Researchers have uncovered a pair of new weaknesses in the WPA3 security standard that is used to protect wireless traffic, vulnerabilities that could allow an attacker to gather enough information to brute-force the password for a WiFi network.
The weaknesses lie in the way that the Dragonfly handshake is implemented in WPA3, the most recent iteration of the main WiFi security protocol. Dragonfly is the authentication handshake that occurs when devices join a WPA3-protected wireless network, and it’s designed to be resistant to the kinds of attacks that leak cryptographic information. In April, a pair of security researchers discovered a set of serious flaws in the WPA3 implementation of Dragonfly. The researchers, Mathy Vanhoef and Eyal Ronen, reported the vulnerabilities privately to the affected vendors and the Wi-Fi Alliance, and fixes were developed. Those initial vulnerabilities allowed for downgrade and side-channel attacks that were easy and effective for attackers to run.
Now, Vanhoef and Ronen have disclosed a new set of weaknesses in Dragonfly that allow attackers to get around some of the countermeasures put in place to fix the original flaws. The new vulnerabilities are the result of an information leak in the Brainpool elliptic curves that the Wi-Fi Alliance recommends be used as part of the Dragonfly cryptographic operations. Vanhoef and Ronen found that under some circumstances, an attacker could gather sensitive data from wireless traffic. The irony is that the recommendation to use the Brainpool curves came as a result of the initial disclosure of the so-called Dragonblood vulnerabilities in April. That recommendation was part of a privately developed set of security standards the alliance put together.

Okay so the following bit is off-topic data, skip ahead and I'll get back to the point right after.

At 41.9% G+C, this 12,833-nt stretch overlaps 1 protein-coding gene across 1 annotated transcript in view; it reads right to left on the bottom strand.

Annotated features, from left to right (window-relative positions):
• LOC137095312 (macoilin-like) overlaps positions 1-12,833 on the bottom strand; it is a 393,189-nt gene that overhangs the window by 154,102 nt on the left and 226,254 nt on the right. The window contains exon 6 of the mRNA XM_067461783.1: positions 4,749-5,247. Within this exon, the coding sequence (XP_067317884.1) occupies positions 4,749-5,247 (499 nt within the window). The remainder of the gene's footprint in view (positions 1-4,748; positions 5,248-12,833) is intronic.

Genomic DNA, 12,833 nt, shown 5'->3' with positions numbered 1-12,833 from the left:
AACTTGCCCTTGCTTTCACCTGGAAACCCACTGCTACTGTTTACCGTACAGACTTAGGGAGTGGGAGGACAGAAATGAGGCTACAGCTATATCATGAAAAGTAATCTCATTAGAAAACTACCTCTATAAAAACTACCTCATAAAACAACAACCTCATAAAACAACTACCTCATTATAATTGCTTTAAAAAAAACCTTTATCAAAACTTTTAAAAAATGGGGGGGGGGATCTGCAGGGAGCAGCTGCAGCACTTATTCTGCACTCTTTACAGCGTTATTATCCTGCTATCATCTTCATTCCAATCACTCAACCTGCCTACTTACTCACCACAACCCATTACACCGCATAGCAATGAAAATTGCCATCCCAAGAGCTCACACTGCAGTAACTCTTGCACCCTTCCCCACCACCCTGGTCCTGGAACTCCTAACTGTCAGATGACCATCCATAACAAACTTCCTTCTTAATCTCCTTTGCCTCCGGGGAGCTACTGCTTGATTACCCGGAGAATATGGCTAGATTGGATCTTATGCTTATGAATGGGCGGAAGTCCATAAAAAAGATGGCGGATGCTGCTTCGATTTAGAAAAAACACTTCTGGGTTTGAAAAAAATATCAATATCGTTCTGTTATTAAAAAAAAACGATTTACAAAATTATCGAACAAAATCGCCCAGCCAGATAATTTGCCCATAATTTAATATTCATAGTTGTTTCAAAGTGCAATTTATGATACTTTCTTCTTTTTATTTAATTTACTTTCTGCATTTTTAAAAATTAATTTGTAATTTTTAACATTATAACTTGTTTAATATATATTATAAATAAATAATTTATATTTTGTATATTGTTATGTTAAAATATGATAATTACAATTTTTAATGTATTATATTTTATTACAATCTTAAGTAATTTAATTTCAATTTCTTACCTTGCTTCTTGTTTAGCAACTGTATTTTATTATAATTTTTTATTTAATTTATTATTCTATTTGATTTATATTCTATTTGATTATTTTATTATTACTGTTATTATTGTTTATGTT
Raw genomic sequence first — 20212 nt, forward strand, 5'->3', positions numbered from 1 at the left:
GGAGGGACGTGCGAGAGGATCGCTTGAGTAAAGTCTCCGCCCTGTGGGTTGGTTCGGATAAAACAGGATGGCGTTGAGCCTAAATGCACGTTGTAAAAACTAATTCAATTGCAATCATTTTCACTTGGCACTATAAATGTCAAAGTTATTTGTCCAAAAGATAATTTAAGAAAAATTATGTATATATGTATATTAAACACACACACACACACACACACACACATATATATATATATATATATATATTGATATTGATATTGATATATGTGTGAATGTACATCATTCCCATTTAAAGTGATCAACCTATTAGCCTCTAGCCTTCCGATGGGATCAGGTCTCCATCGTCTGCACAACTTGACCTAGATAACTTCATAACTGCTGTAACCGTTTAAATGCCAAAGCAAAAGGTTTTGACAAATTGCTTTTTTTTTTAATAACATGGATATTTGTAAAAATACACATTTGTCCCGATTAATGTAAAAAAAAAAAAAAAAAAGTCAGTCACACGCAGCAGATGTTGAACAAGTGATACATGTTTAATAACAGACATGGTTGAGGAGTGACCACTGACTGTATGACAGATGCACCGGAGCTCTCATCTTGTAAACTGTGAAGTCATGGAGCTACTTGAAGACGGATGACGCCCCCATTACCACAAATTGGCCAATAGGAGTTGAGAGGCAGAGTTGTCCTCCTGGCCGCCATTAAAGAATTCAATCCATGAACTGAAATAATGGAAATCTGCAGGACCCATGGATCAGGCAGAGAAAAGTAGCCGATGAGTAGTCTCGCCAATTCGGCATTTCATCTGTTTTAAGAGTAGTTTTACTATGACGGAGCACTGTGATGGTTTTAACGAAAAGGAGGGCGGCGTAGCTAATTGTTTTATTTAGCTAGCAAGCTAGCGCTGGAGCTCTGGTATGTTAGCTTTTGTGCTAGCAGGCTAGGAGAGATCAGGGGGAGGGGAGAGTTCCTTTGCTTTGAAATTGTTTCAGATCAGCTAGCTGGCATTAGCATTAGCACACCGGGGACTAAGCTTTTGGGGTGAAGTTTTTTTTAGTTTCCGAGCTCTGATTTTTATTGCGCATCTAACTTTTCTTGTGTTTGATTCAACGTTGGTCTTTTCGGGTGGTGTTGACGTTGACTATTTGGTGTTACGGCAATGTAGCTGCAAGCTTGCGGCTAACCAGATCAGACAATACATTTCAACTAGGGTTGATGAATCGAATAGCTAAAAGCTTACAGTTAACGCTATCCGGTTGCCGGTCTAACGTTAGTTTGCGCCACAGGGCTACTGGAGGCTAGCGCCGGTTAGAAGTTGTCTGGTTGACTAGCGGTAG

“However, we found that using Brainpool curves introduces a second class of side-channel leaks in the Dragonfly handshake of WPA3. In other words, even if the advice of the Wi-Fi Alliance is followed, implementations remain at risk of attacks,” the researchers said.
“Fortunately, as a result of our research, both the Wi-Fi standard and EAP-pwd are being updated with a more secure protocol."
“This demonstrates that implementing Dragonfly and WPA3 without side-channel leaks is surprisingly hard. It also, once again, shows that privately creating security recommendations and standards is at best irresponsible and at worst inept.”
Side-channel attacks comprise a wide array of different techniques and can be quite difficult to prevent and defend against. The one that Vanhoef and Ronen discovered most recently in Dragonfly has to do with the way that the protocol deals with password encoding.
“The new side-channel leak is located in the password encoding algorithm of Dragonfly. This algorithm first tries to find a hash output that is smaller than the prime of the elliptic curve being used. With the default NIST curves, such a hash output is practically always found immediately. However, with Brainpool curves, several iterations may have to be executed before finding a hash output smaller than the prime,” the researchers said.
“The number of iterations that didn't have such a valid hash output depends on the password being used and on the MAC address of the client. Simplified, the resulting timing and execution differences can be measured by an adversary.”
Vanhoef will present more information on the Dragonblood weaknesses at the Black Hat USA conference Wednesday in Las Vegas.
“Fortunately, as a result of our research, both the Wi-Fi standard and EAP-pwd are being updated with a more secure protocol. Although this update is not backwards-compatible with current deployments of WPA3, it does prevent most of our attacks,” the researchers said.